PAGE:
Introduce the members and our PFUG: computational finance We are here today to tell you a little about our study of the stock market and its complexities This title may not have much meaning to you right now but don’t worry, it will make sense later on
You all know there is an inherent risk in investing in the stock market, that is why “risk management” plays a huge role in investing. Traditionally, risk management has focused on the individual firm and the effect of its own actions on itself, so if company A has some management problems, we tend to focus solely on company A and maybe we’ll sell the stocks that we own for company A but we tend neglect the effect of company A on the rest of the market. If any of you follow the Wall Street Journal, a few weeks ago you may have noticed a quote by Timothy F. Geithner, President and CEO of the Federal Reserve Bank. In this quote, Geithner points out that the firms in the stock market are much more correlated than traditionally believed. This calls for further study and development of models that can account for these “systematic issues”.
Geithner’s quote is closely related to our objective, which is “To develop a mixture model that captures the complex correlations (“systematic issues”) present in a given portfolio” Again, this statement might be a little unclear, but this objective will become more clear and more meaningful later on
In stocks and stock prices section: The closing price of a stock is the price of the last stock traded. We looked at the closing prices
Oil Growth = S&P 500 top performers in the oil sector in the past year
Note: We have two data sets. While the first uses MC as one of the criteria for data selection, the second data set is selected based strictly on market capitalization
Pseudo world = a microcosm representative of the entire stock market, defines the system in which to find the “systematic issues”
Weights are important because they decide how much influence each of the companies will have on the whole portfolio.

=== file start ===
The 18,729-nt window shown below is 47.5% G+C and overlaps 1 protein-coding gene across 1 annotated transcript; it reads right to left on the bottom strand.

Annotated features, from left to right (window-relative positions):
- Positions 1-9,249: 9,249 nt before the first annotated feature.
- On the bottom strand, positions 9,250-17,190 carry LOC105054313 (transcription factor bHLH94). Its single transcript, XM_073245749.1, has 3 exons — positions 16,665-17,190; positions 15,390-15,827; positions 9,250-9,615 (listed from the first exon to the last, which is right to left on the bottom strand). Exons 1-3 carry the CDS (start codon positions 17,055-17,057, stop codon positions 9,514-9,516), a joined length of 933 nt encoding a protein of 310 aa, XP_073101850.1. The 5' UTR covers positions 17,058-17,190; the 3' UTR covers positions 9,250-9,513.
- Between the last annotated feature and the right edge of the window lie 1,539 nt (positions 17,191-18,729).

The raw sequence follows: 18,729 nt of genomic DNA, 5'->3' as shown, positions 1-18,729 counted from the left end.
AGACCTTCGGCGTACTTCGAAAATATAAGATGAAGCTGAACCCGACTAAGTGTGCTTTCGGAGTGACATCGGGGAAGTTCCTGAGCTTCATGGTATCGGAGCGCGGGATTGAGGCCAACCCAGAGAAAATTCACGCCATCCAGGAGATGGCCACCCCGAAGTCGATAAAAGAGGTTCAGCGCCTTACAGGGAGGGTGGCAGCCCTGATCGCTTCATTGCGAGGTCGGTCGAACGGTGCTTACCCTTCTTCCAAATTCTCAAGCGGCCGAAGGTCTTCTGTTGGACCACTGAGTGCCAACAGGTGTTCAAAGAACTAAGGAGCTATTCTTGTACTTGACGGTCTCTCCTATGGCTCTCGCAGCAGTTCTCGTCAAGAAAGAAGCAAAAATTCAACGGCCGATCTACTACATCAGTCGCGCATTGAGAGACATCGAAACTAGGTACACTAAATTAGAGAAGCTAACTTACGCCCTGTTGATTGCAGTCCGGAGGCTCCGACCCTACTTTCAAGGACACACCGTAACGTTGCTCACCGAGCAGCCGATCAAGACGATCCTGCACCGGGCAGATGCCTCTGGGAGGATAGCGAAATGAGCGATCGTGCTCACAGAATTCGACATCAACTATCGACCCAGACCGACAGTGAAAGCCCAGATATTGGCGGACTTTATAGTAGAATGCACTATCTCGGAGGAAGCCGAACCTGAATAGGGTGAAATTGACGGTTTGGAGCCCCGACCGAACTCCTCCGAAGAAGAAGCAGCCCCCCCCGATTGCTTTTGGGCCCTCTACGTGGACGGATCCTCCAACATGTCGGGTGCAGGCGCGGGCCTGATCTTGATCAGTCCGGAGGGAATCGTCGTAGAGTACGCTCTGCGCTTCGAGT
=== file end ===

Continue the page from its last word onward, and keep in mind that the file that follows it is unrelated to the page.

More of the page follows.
This slide is a glimpse of what we’ll be covering in the next section: exploratory data analysis, which is what we have been focusing on in the past few weeks. After the portfolio is complete, we downloaded data from Wharton’s CRSP Database (CRSP=Center for Research in Security Prices) One of the first things we did was to look at how each of the sectors performed over the past year. With 10,000 dollars invested with equal weights in each sector, we compounded the daily returns to get the growth. You can see some general trends in how different sectors performed relative to others. Ex. The whole energy sector grew while airlines and finance sectors declined etc. This is very basic but provides a general stock behavior. In the next section, we’ll show some of the statistical analysis that we used to better understand our data and decide if the data have potential of revealing the complex correlations that we are looking for
Good. You might change “normal” to “Gaussian” in the slide. Then when speaking, say “also known as normal or ‘the bell curve’ ”
Good, although you might just go with mean and variance. Then you won’t need the definition of variance on slide 10. forget about st dev.
Assume variance constant in time
The first four models have been developed
Weights evolving in time
1. This shows what we’ve been focusing on in the past few weeks 2. Look more for factors that influence the response of the model, building the model
In addition we would also like to thank Ricardo, Sarah, Dr. Ensor and Dr. Driskill for their help with this project.